This morning the ONS confirmed expectations that the UK is officially in a recession. Its latest analysis of GDP has shown that the economy shrank by 20.4% in the three months to June – the largest quarterly drop on record and our first official recession since 2009.

The effects of lockdown on the country’s economy have clearly been significant and this will come as little surprise to most of us. We’ve had to wait until today to get official confirmation that we’re in a recession because technically there must be two consecutive quarters of economic decline.

Despite the gloomy headlines, though, it’s not all bad news and it’s certainly not forever. The biggest question is when, rather than if, the economy recovers. We go through the key stats and what they mean for businesses below.

Recession: what does that mean?

The economy actually began to contract at the beginning of the year. January to March saw a drop of 2.2%. Following the shock of COVID-19 and the government’s lockdown measures that closed down large parts of the economy in the interest of public health, the second quarter of 2020 (April – June) fell by 20.4%.

While every country in the world has experienced a negative economic impact from the COVID-19 pandemic, the UK seems particularly badly hit. With the value of the economy falling by just over a fifth, we’re the second worst hit European country after Spain (with a 22.7% decline) and almost twice as badly affected as the US.

We’re in a recession but the news isn’t all bad

There are some clear positives to note here too. While we can’t and shouldn’t ignore the fact that a 20.4% drop in the economy is significant, the decline was concentrated primarily in April, when we saw the strictest lockdown measures. GDP actually rose by 8.7% in June as lockdown measures began to ease, but this is still 17.2% below February’s level.

GDP is the official benchmark to measure the state of the economy, and a fall like this is obviously substantial. However, we’re likely to see a further rise in output across July and August, so it’s actually possible that we’ll see the largest quarterly fall in output followed by the largest quarterly increase.

While many businesses across manufacturing, services and construction are reporting a boost in demand and output, with the latter increasing by 23.5% in the last month, there are still many business owners reporting no turnover at all. By the end of June, nearly 90% of businesses reported they were trading again, increasing 3% from the beginning of the month. Wholesale and retail trade have made up nearly half the growth seen in this period. The trend, clearly, is a positive one, which we hope to see continue.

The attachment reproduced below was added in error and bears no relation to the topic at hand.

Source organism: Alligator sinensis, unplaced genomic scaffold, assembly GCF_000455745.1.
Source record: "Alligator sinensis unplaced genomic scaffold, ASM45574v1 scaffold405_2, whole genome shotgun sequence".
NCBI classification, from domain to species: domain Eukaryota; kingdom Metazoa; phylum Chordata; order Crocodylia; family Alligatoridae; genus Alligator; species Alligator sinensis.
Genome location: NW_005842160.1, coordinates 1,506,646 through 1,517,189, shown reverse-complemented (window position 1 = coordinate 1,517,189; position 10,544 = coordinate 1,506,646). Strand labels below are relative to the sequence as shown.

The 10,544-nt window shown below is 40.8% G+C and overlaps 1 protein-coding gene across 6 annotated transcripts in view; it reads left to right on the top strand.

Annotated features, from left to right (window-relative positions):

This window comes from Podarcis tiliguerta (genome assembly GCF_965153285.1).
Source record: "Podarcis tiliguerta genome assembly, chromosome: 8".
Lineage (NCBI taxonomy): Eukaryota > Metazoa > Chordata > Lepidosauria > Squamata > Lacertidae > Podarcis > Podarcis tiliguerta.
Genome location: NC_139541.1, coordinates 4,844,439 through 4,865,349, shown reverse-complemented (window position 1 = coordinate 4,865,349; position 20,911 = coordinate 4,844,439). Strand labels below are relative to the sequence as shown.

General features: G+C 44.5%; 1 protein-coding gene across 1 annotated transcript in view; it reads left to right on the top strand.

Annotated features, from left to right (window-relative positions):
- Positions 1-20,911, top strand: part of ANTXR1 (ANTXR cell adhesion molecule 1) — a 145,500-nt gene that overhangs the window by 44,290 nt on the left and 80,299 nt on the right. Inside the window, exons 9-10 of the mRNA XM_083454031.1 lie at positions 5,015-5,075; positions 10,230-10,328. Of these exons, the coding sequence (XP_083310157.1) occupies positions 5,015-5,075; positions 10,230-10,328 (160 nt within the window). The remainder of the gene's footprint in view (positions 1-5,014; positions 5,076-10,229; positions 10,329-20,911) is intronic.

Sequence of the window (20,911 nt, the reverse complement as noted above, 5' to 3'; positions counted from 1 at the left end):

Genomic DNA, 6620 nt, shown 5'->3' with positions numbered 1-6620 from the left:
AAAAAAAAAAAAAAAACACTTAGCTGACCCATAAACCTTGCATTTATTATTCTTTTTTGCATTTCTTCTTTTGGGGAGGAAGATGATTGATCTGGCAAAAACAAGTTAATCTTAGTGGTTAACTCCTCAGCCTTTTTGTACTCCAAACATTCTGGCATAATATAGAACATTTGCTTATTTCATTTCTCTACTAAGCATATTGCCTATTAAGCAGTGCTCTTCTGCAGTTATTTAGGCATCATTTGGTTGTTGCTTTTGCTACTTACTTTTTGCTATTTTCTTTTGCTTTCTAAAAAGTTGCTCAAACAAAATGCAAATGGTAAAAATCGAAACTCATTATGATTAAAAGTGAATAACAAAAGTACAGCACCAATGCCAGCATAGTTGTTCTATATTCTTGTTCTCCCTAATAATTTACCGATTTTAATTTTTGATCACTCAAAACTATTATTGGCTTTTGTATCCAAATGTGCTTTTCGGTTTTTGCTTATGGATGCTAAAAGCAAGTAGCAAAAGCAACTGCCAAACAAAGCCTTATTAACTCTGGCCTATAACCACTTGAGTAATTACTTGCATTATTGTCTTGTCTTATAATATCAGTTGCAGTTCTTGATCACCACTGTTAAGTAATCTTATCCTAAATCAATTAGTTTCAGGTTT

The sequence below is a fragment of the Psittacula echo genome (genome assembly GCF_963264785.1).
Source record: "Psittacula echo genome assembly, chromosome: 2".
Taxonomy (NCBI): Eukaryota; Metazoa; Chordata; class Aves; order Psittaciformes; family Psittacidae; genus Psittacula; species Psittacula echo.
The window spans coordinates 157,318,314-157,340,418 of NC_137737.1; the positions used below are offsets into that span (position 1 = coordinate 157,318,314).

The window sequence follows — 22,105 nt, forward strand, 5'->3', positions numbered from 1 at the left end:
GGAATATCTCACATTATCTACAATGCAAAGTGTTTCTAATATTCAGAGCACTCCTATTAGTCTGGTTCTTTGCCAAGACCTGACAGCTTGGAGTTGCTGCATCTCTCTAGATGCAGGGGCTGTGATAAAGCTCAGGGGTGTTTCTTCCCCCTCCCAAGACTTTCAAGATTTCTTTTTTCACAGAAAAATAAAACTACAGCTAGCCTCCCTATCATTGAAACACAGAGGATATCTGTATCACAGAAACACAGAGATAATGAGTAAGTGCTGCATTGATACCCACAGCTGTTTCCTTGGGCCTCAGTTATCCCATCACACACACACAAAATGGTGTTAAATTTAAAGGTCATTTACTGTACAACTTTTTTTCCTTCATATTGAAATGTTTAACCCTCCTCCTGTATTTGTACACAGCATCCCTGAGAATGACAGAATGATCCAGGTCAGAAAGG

The road to recession recovery

According to yesterday’s employment statistics there were 220,000 job losses between April and June this year. The country hasn’t seen a drop like that since the depths of the financial crisis in 2009. This figure also doesn’t include the more than nine million furloughed workers whose salaries the government is currently supporting.

Chancellor Rishi Sunak’s economic measures have been designed to help the public get through the initial effects of lockdown on their livelihoods. The Prime Minister is confident that these schemes will help in the long term too, but warns that the road to recovery will be no walk in the park.

While the cuts in VAT and stamp duty holiday will incentivise spending, a rise in unemployment is almost inevitable as the furlough scheme winds down. Sunak ended his reaction to the latest figures by promising that nobody would be left “without hope or opportunity”.

How can you get through the recession?

With many businesses now seeing an uptick in demand, it’s an important time to make sure you’re well placed to continue trading and maximise output with a range of possible restrictions. The number of infections is growing again since the lowest recorded rate at the end of June as we start to mix more face-to-face, and with local lockdowns starting again across the country, it’s in your best interest to continue with COVID-proofed operations.

We’ve seen many successful pivots and robust reactions to the difficulties presented during lockdown. There’s a lot to be said for the resilience of UK SMEs and we’ve already penned some key pointers on recession-proofing your business to get you through the road ahead.

There have been recessions, depressions and pandemics before. The best businesses survive, and many hugely successful companies have been born during crises. Whatever the future holds, we’ll be here to help in any way we can.

For more updates and advice on the current climate, head to our COVID-19 Impact Support Page where we’ve collated articles and information for business owners.